вторник, 9 октября 2007 г.

jennybeast: genre musings

asked me to give her my opinion on the matter of genre, and how it works with regards to the following categories: paranormal, fantasy, sci-fi/fantasy, sci-fi, magical realism and urban fantasy.

I'm rather pleased with my reply, and it's an interesting subject, so I invite responses to 
my essay

I find genres to be tricky, unless, like romance, there's a higher power dictating the genre characteristics. But here's what I think:

Nancy Pearl draws the line between science fiction and fantasy (not taking all the little subgenres into account) as rivets vs foliage, and I think that's as good a place as any. She presents it as a continuum, with sci-fi on one end, fantasy in the middle and dark fantasy/horror on the opposite edge. I like the continuum, but I think it's a sci-fi and fantasy bounded continuum, with romance to the north and horror to the south...more of an axis than a line. She lumps sci-fi, fantasy, and horror/dark fantasy into speculative fiction, which is all neat and tidy, and not always helpful. I think paranormal and urban fantasy would definitely fit under that banner, but magical realism is a different thing. (I'll get to that in a moment).

I had an interesting conversation at the con with Jay Lake, who posited that genre is based more on sales than on subject or plot points -- basically that if you sell enough books you leave your genre behind, enter the realm of the bestseller, and eventually become just fiction. He gave Stephen King and Anne McCaffrey as examples. I think he has a point, or at least it's interesting to think about, but I also think there are hallmarks to each particular genre, and also that genre busting is in right now.

I can accept Speculative fiction as an umbrella term for books that take place outside our current, accepted bounds of reality as we understand it. The majority of the book takes place there.

The reason Magical Realism isn't under that umbrella is that the entire book does not take place outside the bounds of our current parameters. Generally, magical realism is a conceit that introduces brief impossibilities as a counterpoint to realistic extremes in otherwise straightforward narratives that take place within a contemporary or historical timeframe. Wonder to counteract horror and make both seem more or less possible. I think the other point of magical realism is to acknowledge the ineffable within human life. There are experiences of faith, of spirit, of art, of odd coincidences and of trance that have taken humans outside their known reality since reality has been agreed upon, but they are difficult to portray, and they are almost always intensely personal. Magical realism tries to touch upon those moments without imposing them on others.

Now, on the other hand:

If the impossibility changes the course of history as it is known, then it's not magical realism, it's alternative history, which can be either science fiction or fantasy or paranormal or anything, really, but always something speculative.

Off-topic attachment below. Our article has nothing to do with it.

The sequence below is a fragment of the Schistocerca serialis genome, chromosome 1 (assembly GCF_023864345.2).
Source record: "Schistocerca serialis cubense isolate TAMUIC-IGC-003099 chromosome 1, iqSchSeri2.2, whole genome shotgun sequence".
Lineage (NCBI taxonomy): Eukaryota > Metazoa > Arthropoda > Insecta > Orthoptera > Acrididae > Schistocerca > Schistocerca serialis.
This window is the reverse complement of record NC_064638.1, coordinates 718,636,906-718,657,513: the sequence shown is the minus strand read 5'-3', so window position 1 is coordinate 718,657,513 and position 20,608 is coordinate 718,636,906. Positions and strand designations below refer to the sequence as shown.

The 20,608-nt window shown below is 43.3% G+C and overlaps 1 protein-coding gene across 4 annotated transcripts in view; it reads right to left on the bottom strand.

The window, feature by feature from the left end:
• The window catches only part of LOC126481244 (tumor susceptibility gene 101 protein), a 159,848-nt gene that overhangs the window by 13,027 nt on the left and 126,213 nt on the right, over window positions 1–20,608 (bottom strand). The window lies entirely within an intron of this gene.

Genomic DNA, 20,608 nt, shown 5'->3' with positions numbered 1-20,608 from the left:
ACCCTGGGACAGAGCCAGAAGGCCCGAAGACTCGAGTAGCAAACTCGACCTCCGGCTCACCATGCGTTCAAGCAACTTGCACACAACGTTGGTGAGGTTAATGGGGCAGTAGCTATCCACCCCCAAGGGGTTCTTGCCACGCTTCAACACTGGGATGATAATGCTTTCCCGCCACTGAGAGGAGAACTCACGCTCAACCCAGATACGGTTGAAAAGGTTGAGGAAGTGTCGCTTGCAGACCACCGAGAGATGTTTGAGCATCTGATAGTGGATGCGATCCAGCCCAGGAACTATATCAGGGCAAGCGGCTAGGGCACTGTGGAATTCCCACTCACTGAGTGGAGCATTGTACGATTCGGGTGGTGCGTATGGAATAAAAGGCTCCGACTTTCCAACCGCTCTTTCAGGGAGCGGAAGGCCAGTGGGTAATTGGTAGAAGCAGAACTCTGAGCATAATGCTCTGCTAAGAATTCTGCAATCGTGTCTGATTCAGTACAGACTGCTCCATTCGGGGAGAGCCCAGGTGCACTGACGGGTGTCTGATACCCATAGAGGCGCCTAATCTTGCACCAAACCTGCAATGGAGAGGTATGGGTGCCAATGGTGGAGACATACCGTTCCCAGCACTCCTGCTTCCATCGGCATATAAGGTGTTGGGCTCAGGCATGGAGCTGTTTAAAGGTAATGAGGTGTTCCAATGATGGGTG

Paranormal seems to me to be seeping more and more into the other genres. I classify ghosts, vampires, zombies, werewolves or really anything that used to be human but decided to keep walking around as paranormal. Witches and wizards can be paranormal or can be fantasy. Likewise superheroes, unless they are heavily pictured, in which case it's probably a comic, a graphic novel, manga, or an illustrated novel.

Aliens, robots, machinery, space travel and scientific messes are generally sci-fi. Science fiction is generally set in the future.

Sci-fi/fantasy are frequently lumped together because people who are interested in the one are more willing to explore the continuum created by the other, so there's an assumed interest in unreality. Vampires don't really go here, because before the advent of the vampire romance, they were generally considered to be horror.

Fantasy more frequently deals with fairies, witches and wizards in other realities, kingdoms, and sometimes the development of societies on other planets/worlds/dimensions, but that's part of the overlap with sci-fi. Time travel can be either fantasy or sci-fi. Likewise post-apocalyptic stories, depending on their focus.

Urban fantasy begins like magical realism, with the depiction of a fictional but fairly realistic/ believable urban center. The difference is that magical realism hits on the magical thing and then snaps back to reality, where urban fantasy hits on the magical thing and catapults headlong into the fantastic. Also, magical realism tends to go all great literature on you and either end badly, or at the very least, dwell significantly on horrifying and perfectly believable events. Urban fantasy tends to end more happily, although the dark urban fantasy dwells just as much on the horrific.

Finally, young adult and children's stories do not hesitate to play with and mix up and generally mess around with these genres all over the place. Go figure. I think it's because they know reality sucks and they still believe there might be an alternative.

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